How A Gastroenterologist Helps Those With Barrett's Esophagus

Posted on: 11 May 2020

Digestive system cancers are often quite devastating and require careful attention to catch before they spread too wildly. Unfortunately, there are conditions that may increase a person's risk of developing certain types of cancers, such as Barrett's Esophagus. This sometimes hard-to-diagnose health problem is something that a high-quality gastroenterologist can figure out and treat for a person, helping them decrease their risk of cancer. 

The Problems Caused By Barrett's Esophagus

Barrett's Esophagus is a unique condition that causes the lining of this part of the body to change and resemble that of the lower intestine. The exact cause is uncertain, but it can become a problem because of the ways that it changes the makeup of the body's chemistry. For example, it is possible that Barrett's Esophagus could increase a person's risk of cancer in many problematic ways.

Unfortunately, this condition is one that can be hard to notice because it doesn't always cause a lot of symptoms or noticeable effects. As a result, somebody who has it may not even know that they have a higher risk of esophagus or stomach cancer. However, doctors have noted that visiting a gastroenterologist may help to spot this condition when a person has a flareup of GERD.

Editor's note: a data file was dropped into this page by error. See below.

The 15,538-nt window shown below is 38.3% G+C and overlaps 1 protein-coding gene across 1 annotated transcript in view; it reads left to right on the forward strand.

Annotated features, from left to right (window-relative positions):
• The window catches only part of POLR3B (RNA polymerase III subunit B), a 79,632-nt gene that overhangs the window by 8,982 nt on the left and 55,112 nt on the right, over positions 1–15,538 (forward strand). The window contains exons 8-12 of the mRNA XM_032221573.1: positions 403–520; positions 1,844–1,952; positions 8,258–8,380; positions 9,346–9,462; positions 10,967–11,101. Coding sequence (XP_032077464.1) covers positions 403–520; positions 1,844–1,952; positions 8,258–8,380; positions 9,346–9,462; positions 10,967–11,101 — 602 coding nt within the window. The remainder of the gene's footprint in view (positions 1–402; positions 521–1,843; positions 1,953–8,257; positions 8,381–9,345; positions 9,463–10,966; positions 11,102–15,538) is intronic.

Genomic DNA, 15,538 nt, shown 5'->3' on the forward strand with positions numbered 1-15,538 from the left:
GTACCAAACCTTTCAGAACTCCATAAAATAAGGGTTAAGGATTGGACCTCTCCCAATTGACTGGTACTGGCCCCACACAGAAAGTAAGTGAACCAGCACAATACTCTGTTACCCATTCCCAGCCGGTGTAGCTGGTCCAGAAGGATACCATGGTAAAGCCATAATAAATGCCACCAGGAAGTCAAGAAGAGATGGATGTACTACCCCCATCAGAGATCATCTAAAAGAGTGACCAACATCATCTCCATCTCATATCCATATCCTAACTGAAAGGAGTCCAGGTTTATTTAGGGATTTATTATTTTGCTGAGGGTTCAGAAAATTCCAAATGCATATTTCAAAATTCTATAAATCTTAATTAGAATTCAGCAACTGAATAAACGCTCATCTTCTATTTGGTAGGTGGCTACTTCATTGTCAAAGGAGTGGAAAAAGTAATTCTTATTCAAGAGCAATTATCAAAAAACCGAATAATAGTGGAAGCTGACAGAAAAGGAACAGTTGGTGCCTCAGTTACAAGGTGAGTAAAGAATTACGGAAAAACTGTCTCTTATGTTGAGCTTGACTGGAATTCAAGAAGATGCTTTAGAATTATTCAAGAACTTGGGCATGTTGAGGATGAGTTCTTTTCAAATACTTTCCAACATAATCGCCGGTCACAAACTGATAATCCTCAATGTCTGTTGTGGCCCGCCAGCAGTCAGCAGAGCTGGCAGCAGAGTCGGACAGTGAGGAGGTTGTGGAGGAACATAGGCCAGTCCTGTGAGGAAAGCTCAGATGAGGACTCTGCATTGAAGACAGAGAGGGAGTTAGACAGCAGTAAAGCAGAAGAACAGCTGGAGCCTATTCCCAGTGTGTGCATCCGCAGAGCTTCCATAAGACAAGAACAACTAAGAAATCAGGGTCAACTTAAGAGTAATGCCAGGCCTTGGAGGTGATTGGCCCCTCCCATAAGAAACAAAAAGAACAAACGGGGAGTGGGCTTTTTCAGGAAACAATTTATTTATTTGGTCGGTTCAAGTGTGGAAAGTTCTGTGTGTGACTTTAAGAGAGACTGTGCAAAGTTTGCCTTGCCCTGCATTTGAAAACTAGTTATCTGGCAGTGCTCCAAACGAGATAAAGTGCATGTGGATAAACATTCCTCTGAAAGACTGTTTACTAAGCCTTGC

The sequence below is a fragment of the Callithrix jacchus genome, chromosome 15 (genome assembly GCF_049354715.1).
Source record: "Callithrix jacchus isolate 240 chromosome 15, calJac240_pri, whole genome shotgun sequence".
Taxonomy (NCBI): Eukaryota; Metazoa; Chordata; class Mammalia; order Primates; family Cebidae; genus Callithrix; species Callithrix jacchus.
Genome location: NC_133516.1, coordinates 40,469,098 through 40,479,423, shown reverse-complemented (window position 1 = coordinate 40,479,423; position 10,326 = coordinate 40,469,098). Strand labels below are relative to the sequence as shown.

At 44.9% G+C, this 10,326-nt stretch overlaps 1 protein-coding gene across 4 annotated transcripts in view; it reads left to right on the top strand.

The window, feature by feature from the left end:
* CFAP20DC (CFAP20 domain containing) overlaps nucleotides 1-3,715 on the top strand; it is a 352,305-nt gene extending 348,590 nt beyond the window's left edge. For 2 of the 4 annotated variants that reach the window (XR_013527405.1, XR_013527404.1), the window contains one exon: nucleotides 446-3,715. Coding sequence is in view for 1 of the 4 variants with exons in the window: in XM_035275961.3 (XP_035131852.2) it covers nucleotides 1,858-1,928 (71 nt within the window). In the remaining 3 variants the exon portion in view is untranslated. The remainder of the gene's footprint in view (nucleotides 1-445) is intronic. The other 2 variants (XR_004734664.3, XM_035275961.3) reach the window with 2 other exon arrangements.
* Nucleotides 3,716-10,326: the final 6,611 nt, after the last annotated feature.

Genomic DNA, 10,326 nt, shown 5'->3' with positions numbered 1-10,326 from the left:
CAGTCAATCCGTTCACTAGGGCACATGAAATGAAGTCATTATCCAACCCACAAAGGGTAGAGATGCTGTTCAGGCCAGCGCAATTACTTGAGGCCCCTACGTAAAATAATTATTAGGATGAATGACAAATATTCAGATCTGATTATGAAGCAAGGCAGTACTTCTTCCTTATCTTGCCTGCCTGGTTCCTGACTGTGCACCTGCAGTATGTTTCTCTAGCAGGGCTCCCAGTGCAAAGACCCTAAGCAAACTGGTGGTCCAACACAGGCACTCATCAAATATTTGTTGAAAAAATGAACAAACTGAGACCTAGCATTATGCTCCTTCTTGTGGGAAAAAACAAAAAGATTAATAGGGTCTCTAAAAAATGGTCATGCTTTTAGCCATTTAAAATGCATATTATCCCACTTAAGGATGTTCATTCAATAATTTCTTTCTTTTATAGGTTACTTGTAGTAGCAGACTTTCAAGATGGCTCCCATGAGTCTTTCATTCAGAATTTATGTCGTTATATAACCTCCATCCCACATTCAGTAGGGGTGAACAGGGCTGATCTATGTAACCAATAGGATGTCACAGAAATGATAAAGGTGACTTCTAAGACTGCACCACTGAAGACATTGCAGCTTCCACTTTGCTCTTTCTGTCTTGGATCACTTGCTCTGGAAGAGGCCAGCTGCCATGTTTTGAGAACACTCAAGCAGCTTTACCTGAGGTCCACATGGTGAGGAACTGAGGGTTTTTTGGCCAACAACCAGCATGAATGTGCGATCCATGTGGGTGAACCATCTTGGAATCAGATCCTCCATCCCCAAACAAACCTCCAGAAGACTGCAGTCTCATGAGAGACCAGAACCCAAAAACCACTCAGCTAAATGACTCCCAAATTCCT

How a Gastroenterologist Can Help

A gastroenterologist can diagnose Barrett's Esophagus by taking a sample of the esophageal lining from a person's body. If they find that it has changed, they can give advice on what can be done to manage this problem. Regular checkups with a cancer specialist are often necessary because a person's risk of developing this condition increases so heavily when they develop this problem.

Patients may also have to work with a gastroenterologist to change the lining of the esophagus slowly over time. There is a chance that some medicines may help with this condition or at, the very least, decreasing its severity. These steps may help to decrease a person's risk for cancer, particularly if they can balance their lining to make it more like that of their esophagus again.

Typically, it is also a good idea to get a biopsy of the stomach and other areas that may be affected by this condition. By understanding the state of a person's lining and the organs throughout their digestive system, it should be simpler for a person and their gastroenterologist to diagnose and treat Barrett's Esophagus as much as is possible with modern medicine.

For more information about gastroenterology, contact a local physician.